I couldn’t find the headphones for my phone which was a blow. I had to undertake this chore in silence without any tunes to keep me going.

A mile in and I had a revelation. The silence was golden. I could hear the birds singing, and creatures rustling in the hedges. I heard the church bells ringing from across the valley and the countryside revealed itself to me. I saw bunnies darting for cover as I approached. I watched swallows darting across the fields catching the evening midges for their chicks. I noticed that the pigeons wings squeak as they fly. I saw bluebells that I didn’t know were there and could smell their heady scent in the early evening air. The tall grasses had a pink haze and seemed to shimmer in the evening sun. And I saw our resident barn owl swooping elegantly across the field.

And I had time to think. My mind was clear and I started to make plans and mental notes, think through issues that I hadn’t had the time to deal with, and by the time the four miles were up, I felt like I’d done a whole day of mental admin.

And so I am hooked. I’m not saying it’s easy – far from it. There are hills to deal with, molehills to dodge, the occasional deer to avoid. And I ache. But the lure of what I might see, the peace and quiet, and the feeling of achievement are addictive and I’m already looking forward to running the gauntlet of the cross country course tomorrow.grass sunset

Why did the hedgehog cross the road?

hedgehog road

hedgehog close

It turns out that it wasn’t to see its flat mate. Although it could’ve been a close call. Maddie, Saffie and I were ready to stop traffic when we saw this little fella crossing the road but he made it across safely.

Saffie and I had seen him on the way to collect Maddie from school. We followed him along the pavement for a while until he disappeared into a hedge.

As we were telling Maddie about our exciting encounter, Maddie suggested that maybe that’s why they’re called Hedgehogs; because they live in hedges. So when we got home we googled it. And she was right. Apparently, the name hedgehog came into use around the year 1450, derived from the Middle English heyghoge, from heyghegge (“hedge”), because it frequents hedgerows and hogehogge (“hog”), because of its piglike snout.

Luckily for Maddie he reappeared as we were talking about him, and we managed to get a good close look.

So there you go. Not only did we get to see a bit of british wildlife that would normally require a night time stake out, but we also learnt something new.


“One mum went to mow…..”

mum & saff mower

Ride on mowers. One of those things that men of a certain age dream of. I know Stu had tried and failed to justify the purchase of one at Mon Ami, but with 15 acres to tend, there was now no excuse not to hit the shops.

The research was extensive ; bedtime reading was now the heavy plant machines of a John Deere brochure, not the fast cars of Evo. Discussions were had with anyone who knew about such things, and trips were made to specialist dealers around the south east.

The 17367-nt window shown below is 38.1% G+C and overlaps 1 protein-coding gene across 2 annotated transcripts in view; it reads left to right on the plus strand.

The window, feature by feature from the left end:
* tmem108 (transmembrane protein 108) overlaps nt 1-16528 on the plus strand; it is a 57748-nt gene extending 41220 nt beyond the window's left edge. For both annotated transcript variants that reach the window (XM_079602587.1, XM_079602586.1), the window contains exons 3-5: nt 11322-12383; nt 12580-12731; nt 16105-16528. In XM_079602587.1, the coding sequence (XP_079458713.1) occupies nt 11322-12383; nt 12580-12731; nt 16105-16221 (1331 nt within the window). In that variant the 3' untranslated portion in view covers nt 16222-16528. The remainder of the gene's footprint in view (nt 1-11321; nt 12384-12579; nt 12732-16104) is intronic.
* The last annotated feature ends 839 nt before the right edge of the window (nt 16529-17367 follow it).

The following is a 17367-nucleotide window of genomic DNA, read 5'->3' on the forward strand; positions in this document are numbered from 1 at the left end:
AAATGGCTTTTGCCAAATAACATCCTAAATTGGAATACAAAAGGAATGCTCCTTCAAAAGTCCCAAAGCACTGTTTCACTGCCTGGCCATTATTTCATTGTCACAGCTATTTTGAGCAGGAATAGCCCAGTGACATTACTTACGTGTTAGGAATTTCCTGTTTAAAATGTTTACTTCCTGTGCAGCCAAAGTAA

If he’d had paid as much attention to ordering the kitchen then he might’ve remembered the oven.

But this was different. It had wheels.

And then it was delivered. And i feared that I’d lost Stu to the fields.

But in a moment of sincere benevolence, Stu asked if I’d like a turn? Millsy had already tried it out, and spent about an hour or so trundling up and down a field on it. But I was pretty non plussed. It was just another appliance for doing a job – and I spend enough time with the Dyson and the dishwasher thanks. But I accepted his offer, and was immediately hooked.

Saffie jumped on board and together we spent an hour in the sun whizzing round the fields. It was somehow exhilarating and relaxing all at the same time. The countryside seemed different being that little bit higher up; I noticed things I hadn’t seen before. We saw rabbits scampering for cover as we approached at speed, and even disturbed a rather magnificent pheasant who flew up out of the long grass right in front of us. Saffie squealed with delight the whole time, and i have to admit I finally understood what all the fuss was about.

I’m brokering a deal with Stu now to swap ironing for lawn mowing. And if I succeed, and the stripes are a little bit wonky, then it’s because I’ll be making the most of this wonderful chore (and the drinks holder) and sipping a nice cold G&T as I mow.mower away

Meet Lusty.

This is Lusty. Lusty Tubbs to give you her full name.


She was on the patio when we arrived and we weren’t convinced that we’d let her stay. But we gave her a name. Our predecessor was Mrs Tubbs, and from the legal paperwork we discovered her middle name was Lusty. We loved it and so our Lusty Tubbs was christened.

And she’s getting involved with life at Fishponds.

While we were kitted out in dust masks and goggles for the initial dirty work of pulling up carpets and ripping out kitchens, Lusty too was seen in goggles and a mask.jake dust mask_Snapseed

Last week she was suddenly sporting a red bucket as a hat – we’re assuming this was Millsy’s work before he headed off to the desert in Abu Dhabi.

Do we need a statue of a scantily clad female at Fishponds? I guess the answer is yes, and reckon Lusty is here to stay.